Tamarac House to Replace Health Center

Jeffrey Gustaveson, Pioneer chief medical correspondent

Attention all sick and injured Whitties! School administrators announced this morning that they will be closing the Welty Health Center, effective immediately. In its place, Tamarac House will now be treating all medical problems on campus.

The closure of the Health Center is reportedly due to the high number of students in Tamarac with a WFR certification. WFR – Wilderness First Responder – trains students in procedures necessary for saving lives in the outdoors. Because of the vast WFR-readiness of Tamarac, the administration felt that the existing Health Center was simply unnecessary.

Whitman boasts an impressive WFR to Student ratio of 2:1, and in Tamarac, that figure is even higher.

“Who needs doctors and nurses when you have a whole building full of students who’ve completed a two-week crash course in basic wilderness first aid?” said Dean of Students Cluck Cheveland. Noting that Walla Walla still has a hospital if “things get really bad.” Cheveland added, “The students in Tamarac are eager to practice their skills, and the school won’t have to pay those pesky desks, so this is pretty much a win-win for all involved.”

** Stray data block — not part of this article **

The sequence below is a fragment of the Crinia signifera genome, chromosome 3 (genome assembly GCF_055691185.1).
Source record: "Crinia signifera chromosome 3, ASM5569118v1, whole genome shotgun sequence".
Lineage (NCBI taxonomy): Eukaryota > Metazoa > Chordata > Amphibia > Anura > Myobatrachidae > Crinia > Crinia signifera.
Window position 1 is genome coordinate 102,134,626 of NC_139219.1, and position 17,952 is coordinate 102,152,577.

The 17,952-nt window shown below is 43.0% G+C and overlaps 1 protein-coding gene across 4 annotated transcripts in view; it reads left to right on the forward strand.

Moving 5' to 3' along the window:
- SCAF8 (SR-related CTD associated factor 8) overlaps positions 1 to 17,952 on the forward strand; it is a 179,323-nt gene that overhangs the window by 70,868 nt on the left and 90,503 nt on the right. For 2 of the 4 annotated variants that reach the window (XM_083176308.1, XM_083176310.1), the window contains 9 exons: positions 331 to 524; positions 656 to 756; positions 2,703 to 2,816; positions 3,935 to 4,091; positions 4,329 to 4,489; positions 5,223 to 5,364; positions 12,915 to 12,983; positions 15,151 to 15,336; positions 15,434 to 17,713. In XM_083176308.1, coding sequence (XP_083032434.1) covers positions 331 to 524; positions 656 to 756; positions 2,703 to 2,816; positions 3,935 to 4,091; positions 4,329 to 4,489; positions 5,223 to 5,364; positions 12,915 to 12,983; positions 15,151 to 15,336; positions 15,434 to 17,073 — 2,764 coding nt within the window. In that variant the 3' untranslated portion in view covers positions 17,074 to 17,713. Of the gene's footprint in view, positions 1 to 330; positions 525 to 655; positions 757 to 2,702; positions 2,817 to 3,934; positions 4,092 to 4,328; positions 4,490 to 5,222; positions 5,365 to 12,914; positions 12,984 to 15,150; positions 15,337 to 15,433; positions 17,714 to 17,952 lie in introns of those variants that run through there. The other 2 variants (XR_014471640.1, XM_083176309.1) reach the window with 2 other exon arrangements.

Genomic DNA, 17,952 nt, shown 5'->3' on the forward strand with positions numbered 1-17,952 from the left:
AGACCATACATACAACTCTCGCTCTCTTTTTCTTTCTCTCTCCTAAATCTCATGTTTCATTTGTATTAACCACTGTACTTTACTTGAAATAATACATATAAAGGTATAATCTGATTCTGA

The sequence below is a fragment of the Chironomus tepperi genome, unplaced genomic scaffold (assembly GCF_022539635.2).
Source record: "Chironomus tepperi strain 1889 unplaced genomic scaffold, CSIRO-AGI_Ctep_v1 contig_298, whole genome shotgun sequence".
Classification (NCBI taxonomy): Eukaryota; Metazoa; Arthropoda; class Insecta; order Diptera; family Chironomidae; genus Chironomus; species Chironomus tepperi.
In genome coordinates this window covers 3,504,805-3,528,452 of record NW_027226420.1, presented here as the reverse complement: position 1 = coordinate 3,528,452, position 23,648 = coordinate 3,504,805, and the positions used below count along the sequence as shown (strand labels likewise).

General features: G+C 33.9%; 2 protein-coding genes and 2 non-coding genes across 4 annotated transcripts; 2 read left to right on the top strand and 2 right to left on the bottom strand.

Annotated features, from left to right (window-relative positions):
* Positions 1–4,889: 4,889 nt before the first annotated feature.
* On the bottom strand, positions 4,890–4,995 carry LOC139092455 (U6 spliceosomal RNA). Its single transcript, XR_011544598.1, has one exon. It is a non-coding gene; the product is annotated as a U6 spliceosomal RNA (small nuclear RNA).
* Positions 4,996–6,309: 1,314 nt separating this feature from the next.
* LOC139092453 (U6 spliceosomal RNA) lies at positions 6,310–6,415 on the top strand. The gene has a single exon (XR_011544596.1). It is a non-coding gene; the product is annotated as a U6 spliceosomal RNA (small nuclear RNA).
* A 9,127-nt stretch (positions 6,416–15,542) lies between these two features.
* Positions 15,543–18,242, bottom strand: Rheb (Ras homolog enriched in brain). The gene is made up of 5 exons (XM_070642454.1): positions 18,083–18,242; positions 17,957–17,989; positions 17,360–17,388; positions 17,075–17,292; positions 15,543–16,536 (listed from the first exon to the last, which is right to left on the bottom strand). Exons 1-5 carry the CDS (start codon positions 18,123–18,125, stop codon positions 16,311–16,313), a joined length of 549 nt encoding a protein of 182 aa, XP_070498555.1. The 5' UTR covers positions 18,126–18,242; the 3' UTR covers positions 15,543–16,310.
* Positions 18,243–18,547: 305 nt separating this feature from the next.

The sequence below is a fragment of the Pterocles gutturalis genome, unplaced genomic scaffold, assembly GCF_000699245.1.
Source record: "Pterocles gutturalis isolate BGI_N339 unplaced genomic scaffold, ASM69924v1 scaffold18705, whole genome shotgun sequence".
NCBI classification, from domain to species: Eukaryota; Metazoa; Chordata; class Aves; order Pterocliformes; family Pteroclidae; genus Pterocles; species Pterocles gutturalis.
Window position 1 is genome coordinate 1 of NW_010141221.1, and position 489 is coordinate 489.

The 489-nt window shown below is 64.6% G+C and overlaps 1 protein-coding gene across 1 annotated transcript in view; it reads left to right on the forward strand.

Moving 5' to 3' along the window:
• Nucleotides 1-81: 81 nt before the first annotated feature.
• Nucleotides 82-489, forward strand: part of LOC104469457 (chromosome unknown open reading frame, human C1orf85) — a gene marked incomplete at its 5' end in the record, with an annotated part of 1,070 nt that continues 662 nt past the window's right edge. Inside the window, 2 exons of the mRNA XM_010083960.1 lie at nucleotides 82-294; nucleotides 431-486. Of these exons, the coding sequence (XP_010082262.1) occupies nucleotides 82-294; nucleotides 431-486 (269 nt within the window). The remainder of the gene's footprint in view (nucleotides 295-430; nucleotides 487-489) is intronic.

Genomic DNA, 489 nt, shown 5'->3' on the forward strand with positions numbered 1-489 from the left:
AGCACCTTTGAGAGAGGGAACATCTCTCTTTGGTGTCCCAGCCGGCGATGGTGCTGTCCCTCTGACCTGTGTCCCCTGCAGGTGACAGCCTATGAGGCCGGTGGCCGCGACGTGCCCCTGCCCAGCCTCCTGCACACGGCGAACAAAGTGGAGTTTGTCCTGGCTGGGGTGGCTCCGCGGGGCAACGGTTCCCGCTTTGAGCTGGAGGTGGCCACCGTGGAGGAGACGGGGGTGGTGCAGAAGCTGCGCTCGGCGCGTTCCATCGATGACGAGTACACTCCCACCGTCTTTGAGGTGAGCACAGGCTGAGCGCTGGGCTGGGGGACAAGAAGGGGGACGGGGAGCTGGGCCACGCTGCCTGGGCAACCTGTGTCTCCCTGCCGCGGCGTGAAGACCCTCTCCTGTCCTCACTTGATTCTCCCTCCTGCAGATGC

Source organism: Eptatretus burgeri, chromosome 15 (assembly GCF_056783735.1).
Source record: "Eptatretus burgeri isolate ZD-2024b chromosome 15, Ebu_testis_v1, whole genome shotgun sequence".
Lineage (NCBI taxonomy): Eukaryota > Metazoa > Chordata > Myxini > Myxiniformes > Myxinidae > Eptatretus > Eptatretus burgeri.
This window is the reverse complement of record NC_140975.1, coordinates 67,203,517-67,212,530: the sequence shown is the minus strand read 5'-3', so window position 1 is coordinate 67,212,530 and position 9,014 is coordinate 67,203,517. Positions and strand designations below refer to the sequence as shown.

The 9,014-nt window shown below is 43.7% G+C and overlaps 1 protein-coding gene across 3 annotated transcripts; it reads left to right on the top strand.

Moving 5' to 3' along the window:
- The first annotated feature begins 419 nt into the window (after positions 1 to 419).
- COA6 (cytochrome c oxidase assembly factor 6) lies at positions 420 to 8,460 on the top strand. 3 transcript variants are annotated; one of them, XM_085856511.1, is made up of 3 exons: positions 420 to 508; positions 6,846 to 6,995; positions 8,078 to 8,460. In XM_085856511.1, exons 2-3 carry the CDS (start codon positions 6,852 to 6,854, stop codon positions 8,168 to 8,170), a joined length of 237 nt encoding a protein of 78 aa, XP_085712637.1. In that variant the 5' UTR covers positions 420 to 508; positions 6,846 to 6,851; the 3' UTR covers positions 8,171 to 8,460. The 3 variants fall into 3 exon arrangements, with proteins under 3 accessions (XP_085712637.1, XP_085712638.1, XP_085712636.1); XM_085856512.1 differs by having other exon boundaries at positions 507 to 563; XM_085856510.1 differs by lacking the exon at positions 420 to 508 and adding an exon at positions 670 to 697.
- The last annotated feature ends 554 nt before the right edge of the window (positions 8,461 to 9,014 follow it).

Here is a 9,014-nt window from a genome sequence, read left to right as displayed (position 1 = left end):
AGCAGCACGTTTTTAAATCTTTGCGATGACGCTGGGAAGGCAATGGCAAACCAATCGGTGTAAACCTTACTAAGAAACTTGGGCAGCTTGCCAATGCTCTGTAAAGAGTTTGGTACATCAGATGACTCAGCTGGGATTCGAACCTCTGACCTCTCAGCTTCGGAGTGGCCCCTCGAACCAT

The Pioneer decided to give Tamarac a visit to see how the new system would work. Sophomore Milly Wendelsohn answered the door. In one hand, he held a thick coil of medical tape; in the other, a small binder full of instructions that he received during his WFR course.

“Does somebody need a WFR?” asked an excited Wendelsohn. Upon hearing his words, six other Tamarac residents rushed downstairs. Out of breath, they began chattering amongst themselves about “stabilizing the C-spine”, as well as the best way to tape an ankle.

Like the Welty Health Center, services will be available in Tamarac 24/7.

“Just knock on the door anytime, and one of our qualified residents will be with you faster than you can say ‘Please take me to a hospital instead!’” Wendelsohn promised.

Anticipating the success of the Tamarac plan, Whitman may also begin allowing BBMB majors to issue prescriptions and perform surgeries. As Dean Cheveland put it, “They’re basically doctors anyways.”